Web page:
The prince is dead.
Never thought I’d be the one to write that, before scribes and historians got the chance. Then again, never thought I’d end up in front of the king on the last day of Autumnal, called to court on a secret, urgent errand…
It’s been an odd day.
I guess I should feel special, somehow. Honored. Chosen. But no – I feel nothing but dread… well, dread, and boyish excitement, to be perfectly honest. The wiser, older (much older) part of me knows trouble with the highborne brings disaster for the smallfolk, and with this excuse of a harvest gone and the portents for winter even worse than the last… I fear for Jayceson, for Senaia, and for myself… for myself most of all, I write with shame.
Maybe that’s why I agreed to this damned fool… thing (quest? no… ’tisn’t grand enough to call a quest): that foreboding. That, and the threat of the king’s guardsmen. It’s a fool’s errand… though I actually saw the royal fool, lurking in the shadows as the old king spoke. Why don’t they just send him?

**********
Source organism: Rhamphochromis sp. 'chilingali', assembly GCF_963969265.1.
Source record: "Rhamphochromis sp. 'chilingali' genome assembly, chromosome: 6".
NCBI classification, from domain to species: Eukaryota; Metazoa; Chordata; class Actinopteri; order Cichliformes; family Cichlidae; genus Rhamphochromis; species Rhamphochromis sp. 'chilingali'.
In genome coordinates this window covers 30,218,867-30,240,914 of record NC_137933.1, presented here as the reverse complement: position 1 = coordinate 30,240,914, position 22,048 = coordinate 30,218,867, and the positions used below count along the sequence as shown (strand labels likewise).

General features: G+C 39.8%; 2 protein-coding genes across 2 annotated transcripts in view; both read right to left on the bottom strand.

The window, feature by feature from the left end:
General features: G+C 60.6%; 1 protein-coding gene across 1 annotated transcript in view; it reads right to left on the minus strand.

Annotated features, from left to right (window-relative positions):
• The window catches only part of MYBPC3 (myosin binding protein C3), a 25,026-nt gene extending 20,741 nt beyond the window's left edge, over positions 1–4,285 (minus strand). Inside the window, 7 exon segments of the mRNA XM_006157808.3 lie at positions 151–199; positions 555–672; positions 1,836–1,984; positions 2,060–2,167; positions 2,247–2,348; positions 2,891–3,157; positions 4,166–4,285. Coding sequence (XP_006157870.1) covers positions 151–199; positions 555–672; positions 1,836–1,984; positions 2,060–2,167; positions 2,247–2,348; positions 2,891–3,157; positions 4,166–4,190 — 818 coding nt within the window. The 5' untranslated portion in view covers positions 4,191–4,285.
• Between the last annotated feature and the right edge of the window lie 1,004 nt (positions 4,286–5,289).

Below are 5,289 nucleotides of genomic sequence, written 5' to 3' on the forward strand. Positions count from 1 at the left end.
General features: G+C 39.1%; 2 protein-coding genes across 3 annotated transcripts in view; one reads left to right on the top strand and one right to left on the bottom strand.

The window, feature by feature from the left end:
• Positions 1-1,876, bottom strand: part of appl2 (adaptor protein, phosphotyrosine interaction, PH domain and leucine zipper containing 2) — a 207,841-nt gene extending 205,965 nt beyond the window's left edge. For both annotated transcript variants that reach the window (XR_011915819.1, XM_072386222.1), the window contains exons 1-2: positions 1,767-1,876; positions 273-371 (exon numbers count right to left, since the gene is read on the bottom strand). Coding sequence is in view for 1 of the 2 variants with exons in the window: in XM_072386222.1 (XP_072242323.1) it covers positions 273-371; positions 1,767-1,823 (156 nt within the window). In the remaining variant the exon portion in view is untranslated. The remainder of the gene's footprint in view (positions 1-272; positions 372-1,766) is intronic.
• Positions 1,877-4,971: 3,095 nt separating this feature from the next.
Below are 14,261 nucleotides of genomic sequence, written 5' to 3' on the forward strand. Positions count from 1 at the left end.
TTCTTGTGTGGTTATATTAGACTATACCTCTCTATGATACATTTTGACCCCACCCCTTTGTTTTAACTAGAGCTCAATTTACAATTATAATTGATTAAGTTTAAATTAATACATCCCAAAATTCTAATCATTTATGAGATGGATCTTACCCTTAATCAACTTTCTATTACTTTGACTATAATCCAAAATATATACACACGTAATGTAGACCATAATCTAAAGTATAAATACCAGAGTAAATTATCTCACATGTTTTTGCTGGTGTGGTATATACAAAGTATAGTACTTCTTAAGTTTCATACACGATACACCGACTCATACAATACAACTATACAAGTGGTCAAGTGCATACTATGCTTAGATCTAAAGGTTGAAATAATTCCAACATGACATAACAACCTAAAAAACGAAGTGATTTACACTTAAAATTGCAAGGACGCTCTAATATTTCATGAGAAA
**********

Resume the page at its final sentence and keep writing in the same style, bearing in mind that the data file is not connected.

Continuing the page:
Because motley and bells would hardly go unnoticed on the Northroad; not even in the stranger parts. Besides, I’ve a suspicion he’ll be much needed in the castle. Even so…
Arches! Sorry – Patron Obris (my old priest) said I had a tendency to ramble when putting words to paper, and it seems I’ve not outgrown the habit – not that I’ve had much chance to learn. But if this journal’s some kind of record – unofficial as it is – I should probably try to make it somewhat sensible. Start at the start, end at the end, as he used to say – Obris, that is. I still have no idea what to do in the middle, though. To anyone reading this, I apologize – for that, and for my spelling. I’ve always been better at putting words together than letters. Obris said they liked to slide around each other whenever I put quill to…